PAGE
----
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Enlist in-house recruits to help you guard the door

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in Human Resources

Issue: Employees can provide your best defense against security breaches.

Benefits: Low-cost security, plus employee involvement.

Action: Poll employees, especially smokers, to determine where your organization is vulnerable.

Your organization's employees are its strongest, but most frequently neglected, resource in the battle against theft and destruction of its valuable assets.

"A security-aware staff is critical to the success of your security operation," said security consultant Larry Cunningham at the National Summit on Security in Washington, D.C., in October. "Don't throw money at hardware and technology. Check with your rank and file about the real threats" your organization faces.

Employees often come up with the best and most realistic ideas about how to prevent damage and loss. They are your "critical eyes and ears," said Cunningham, an associate at Vance International in Oakton, Va. "They'll know the nuances like which doors stick and which lights aren't effective."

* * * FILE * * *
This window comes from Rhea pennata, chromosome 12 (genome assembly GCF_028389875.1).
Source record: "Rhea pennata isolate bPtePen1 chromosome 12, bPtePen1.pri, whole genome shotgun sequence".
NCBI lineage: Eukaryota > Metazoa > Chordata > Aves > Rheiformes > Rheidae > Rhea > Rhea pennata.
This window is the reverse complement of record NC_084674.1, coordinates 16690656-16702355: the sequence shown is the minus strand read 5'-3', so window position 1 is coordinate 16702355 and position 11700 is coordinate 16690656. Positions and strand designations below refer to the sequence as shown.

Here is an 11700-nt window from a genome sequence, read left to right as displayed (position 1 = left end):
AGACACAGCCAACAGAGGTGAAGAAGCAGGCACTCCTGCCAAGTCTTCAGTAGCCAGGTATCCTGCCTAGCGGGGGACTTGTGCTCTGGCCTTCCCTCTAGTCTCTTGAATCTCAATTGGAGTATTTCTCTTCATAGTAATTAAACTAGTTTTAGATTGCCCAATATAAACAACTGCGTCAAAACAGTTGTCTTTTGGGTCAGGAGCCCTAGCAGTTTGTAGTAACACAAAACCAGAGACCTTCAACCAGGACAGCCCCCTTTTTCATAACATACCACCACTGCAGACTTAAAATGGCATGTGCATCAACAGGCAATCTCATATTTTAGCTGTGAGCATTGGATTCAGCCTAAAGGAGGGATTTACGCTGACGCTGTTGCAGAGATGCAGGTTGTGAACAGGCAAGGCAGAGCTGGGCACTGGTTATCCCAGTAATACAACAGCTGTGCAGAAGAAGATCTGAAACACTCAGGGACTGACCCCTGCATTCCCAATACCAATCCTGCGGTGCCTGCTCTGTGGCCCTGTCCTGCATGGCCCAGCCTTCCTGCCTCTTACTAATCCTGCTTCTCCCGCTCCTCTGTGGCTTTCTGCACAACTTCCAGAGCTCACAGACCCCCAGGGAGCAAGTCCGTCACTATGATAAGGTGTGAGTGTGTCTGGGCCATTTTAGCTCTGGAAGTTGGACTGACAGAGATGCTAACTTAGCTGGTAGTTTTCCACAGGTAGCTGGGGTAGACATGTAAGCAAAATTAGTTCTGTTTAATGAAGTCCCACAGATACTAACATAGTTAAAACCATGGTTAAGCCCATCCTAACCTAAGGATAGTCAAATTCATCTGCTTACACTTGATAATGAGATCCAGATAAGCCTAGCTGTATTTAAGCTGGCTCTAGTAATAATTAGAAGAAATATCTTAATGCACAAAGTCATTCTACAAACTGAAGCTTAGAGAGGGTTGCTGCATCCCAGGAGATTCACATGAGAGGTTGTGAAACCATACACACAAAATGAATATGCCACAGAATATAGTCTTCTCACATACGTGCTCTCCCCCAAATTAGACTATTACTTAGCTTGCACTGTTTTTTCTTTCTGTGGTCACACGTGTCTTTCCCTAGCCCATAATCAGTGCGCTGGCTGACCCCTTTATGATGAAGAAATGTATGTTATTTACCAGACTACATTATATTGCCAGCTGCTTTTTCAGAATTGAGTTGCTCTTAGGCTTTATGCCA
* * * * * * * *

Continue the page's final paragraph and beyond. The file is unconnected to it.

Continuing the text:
Here are Cunningham's suggestions for enlisting employees' help:


  • Include employees on your security committee. Don't let your security program become a project that is just "the security department's business," says Cunningham. Instead, include representatives from all aspects of the operation. And meet at least quarterly to show that you take the security of the organization's people and assets seriously.


  • Empower employees to confront strangers on the premises. "No one should feel silly asking someone for his or her ID," says Cunningham.


  • Ask the smokers on staff for their ideas about how to make the organization's smoking areas safer. Example: Doors that are propped open, rendering the keycard lock useless. Smokers' doors present a security vulnerability at about 80 percent of the organizations that Cunningham inspects.


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